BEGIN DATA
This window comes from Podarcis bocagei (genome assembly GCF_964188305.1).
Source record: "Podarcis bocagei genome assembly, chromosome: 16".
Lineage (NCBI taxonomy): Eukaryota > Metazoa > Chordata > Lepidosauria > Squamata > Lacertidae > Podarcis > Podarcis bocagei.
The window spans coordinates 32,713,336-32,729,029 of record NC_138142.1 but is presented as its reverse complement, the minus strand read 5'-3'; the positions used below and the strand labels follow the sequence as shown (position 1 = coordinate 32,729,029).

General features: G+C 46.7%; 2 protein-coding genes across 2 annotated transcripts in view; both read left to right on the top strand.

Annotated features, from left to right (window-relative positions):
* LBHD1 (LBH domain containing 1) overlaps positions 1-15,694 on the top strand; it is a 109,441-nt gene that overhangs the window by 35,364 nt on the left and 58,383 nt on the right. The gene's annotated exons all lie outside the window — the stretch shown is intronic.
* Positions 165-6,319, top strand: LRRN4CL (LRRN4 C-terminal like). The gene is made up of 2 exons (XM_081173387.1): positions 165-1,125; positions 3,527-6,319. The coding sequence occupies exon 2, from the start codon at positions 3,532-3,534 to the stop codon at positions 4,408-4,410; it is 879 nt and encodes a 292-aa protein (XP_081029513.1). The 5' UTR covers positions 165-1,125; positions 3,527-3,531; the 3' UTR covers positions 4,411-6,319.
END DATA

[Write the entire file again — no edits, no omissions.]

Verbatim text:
This window comes from Podarcis bocagei (genome assembly GCF_964188305.1).
Source record: "Podarcis bocagei genome assembly, chromosome: 16".
Lineage (NCBI taxonomy): Eukaryota > Metazoa > Chordata > Lepidosauria > Squamata > Lacertidae > Podarcis > Podarcis bocagei.
The window spans coordinates 32,713,336-32,729,029 of record NC_138142.1 but is presented as its reverse complement, the minus strand read 5'-3'; the positions used below and the strand labels follow the sequence as shown (position 1 = coordinate 32,729,029).

General features: G+C 46.7%; 2 protein-coding genes across 2 annotated transcripts in view; both read left to right on the top strand.

Annotated features, from left to right (window-relative positions):
* LBHD1 (LBH domain containing 1) overlaps positions 1-15,694 on the top strand; it is a 109,441-nt gene that overhangs the window by 35,364 nt on the left and 58,383 nt on the right. The gene's annotated exons all lie outside the window — the stretch shown is intronic.
* Positions 165-6,319, top strand: LRRN4CL (LRRN4 C-terminal like). The gene is made up of 2 exons (XM_081173387.1): positions 165-1,125; positions 3,527-6,319. The coding sequence occupies exon 2, from the start codon at positions 3,532-3,534 to the stop codon at positions 4,408-4,410; it is 879 nt and encodes a 292-aa protein (XP_081029513.1). The 5' UTR covers positions 165-1,125; positions 3,527-3,531; the 3' UTR covers positions 4,411-6,319.